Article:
When a major life event changes your world—for better or worse—the safety of your job is the last thing you should have to worry about. That’s why Family Medical Leave is here.

The information on this page applies to CU System employees only.

Please consult the appropriate HR website for your campus:

CU System Administration complies with the Family Medical Leave Act (FMLA) of 1993, which means you can take up to 12 weeks of time off in a rolling 12-month period and be assured your job is protected during leave taken for one of the following reasons:

  • the birth and subsequent care of a baby
  • the placement and care of a child in adoptive/foster care
  • a serious health condition of an employee’s spouse, domestic partner, child or parent
  • your own serious health condition 
  • care for a parent, spouse, civil union partner, domestic partner, child or next of kin who is an injured service member
  • a qualifying exigency when your parent, child, spouse, civil union partner or domestic partner is called up for active military duty

* A serious health condition is defined as: "an illness, injury, impairment, or physical or mental condition that involves either an overnight stay in a medical care facility, or continuing treatment by a health care provider for a condition that either prevents the employee from performing the functions of the employee’s job, or prevents the qualified family member from participating in school or other daily activities.”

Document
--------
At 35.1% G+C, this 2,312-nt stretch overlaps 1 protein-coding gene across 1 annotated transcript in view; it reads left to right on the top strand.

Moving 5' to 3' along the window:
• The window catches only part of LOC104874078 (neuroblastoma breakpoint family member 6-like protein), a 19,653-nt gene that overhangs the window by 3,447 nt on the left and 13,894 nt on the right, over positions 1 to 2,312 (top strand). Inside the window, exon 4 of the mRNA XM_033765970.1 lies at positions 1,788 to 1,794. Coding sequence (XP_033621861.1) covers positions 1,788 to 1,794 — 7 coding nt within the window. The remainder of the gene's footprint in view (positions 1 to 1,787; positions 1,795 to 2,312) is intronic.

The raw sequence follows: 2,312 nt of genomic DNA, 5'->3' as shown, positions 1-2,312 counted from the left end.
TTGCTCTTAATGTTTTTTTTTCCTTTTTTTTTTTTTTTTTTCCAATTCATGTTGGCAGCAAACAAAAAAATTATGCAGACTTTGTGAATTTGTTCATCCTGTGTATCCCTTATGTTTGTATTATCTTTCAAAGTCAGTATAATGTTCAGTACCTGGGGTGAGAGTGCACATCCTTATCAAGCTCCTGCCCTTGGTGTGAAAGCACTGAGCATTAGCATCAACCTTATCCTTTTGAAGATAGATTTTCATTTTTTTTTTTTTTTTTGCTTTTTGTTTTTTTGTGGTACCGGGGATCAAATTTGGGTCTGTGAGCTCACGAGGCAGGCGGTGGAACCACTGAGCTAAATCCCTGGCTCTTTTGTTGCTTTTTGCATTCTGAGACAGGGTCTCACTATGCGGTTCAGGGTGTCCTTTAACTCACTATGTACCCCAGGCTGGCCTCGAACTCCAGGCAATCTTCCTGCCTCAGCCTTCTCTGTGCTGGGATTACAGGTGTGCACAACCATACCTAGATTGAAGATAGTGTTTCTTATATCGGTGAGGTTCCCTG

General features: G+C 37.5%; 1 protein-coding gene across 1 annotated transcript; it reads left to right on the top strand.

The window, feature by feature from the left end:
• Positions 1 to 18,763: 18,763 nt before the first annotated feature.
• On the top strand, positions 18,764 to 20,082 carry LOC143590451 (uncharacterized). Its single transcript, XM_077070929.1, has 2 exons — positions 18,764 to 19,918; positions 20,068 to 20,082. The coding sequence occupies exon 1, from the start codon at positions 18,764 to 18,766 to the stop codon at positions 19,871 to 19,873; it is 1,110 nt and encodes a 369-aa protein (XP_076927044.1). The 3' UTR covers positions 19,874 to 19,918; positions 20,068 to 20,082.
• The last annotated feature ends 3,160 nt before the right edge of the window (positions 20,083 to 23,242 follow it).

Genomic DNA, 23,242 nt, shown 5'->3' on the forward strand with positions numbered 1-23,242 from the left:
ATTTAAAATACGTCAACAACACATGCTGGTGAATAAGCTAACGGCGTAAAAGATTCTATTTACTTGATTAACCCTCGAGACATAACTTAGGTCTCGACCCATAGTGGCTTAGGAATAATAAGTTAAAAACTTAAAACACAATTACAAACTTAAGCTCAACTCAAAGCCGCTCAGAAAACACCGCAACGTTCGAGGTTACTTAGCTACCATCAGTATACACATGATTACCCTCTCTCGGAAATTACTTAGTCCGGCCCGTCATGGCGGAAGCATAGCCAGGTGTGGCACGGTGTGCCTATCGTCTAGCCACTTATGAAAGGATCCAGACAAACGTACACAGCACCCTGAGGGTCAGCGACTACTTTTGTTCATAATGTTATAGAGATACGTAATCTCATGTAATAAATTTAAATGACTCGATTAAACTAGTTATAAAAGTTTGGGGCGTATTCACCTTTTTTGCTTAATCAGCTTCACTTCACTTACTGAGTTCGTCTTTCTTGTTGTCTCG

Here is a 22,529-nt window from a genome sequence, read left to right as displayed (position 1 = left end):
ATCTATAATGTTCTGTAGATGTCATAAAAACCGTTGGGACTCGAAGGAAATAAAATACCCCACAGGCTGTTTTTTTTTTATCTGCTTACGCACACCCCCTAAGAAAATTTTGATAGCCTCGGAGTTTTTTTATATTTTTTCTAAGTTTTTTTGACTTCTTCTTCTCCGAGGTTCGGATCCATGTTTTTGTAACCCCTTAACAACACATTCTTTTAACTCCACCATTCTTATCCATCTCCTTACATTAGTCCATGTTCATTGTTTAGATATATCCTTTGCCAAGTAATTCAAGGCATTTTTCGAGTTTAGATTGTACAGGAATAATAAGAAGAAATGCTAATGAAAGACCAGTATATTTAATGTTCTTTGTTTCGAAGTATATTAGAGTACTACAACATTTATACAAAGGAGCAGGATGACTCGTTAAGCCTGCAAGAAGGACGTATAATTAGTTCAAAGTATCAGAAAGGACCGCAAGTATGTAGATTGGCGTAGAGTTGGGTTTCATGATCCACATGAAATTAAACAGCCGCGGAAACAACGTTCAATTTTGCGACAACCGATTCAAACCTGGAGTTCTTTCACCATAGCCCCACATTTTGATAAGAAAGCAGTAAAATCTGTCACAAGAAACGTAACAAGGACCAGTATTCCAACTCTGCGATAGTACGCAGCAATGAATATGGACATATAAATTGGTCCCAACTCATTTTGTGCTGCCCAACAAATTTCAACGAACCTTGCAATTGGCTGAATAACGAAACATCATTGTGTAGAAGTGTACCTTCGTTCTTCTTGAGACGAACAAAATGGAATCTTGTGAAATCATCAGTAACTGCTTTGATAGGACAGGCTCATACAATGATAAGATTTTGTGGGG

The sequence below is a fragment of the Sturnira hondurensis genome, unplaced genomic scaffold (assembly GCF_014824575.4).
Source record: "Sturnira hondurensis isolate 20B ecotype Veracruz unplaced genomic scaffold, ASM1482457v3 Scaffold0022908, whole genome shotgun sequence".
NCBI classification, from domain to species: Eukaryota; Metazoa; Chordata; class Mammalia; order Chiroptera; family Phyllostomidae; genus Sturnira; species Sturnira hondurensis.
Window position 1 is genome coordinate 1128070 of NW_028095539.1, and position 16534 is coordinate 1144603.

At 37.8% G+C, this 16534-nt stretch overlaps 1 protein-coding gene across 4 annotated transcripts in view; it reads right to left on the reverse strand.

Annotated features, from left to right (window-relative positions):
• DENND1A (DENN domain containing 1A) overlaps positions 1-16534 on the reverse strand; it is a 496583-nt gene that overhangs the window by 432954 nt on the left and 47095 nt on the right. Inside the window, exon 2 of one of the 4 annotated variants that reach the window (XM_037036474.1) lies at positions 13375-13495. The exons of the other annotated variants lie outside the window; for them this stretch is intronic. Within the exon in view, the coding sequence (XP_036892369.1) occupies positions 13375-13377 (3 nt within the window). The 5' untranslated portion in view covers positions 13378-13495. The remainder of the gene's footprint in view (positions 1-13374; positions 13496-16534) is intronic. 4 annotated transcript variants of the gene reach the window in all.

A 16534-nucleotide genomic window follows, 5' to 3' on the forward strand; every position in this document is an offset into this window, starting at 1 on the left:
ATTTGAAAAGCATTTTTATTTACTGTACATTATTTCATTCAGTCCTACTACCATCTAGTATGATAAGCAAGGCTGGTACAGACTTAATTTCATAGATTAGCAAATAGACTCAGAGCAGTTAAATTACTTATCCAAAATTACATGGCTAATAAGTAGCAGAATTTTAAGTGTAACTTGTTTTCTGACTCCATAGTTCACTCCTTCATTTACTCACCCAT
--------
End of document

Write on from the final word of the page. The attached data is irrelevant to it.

Find out if you qualify

Classified Staff

A classified employee is eligible to take up to 13 weeks (520 hours) of family medical leave per a rolling 12-month period, so long as that employee has one year of total state service as of the date leave will begin. 

Learn more 

University Staff

University staff may take up to 12 weeks (generally 480 hours) of family medical leave per a rolling 12-month period, so long as they have been employed by the University for at least 12 months and have worked at least 1,250 hours during the most recent 12-month period.

Learn more 

Military Leave

There are two forms of military leave: to care for an injured service member or leave when a family member is on active duty.

Learn more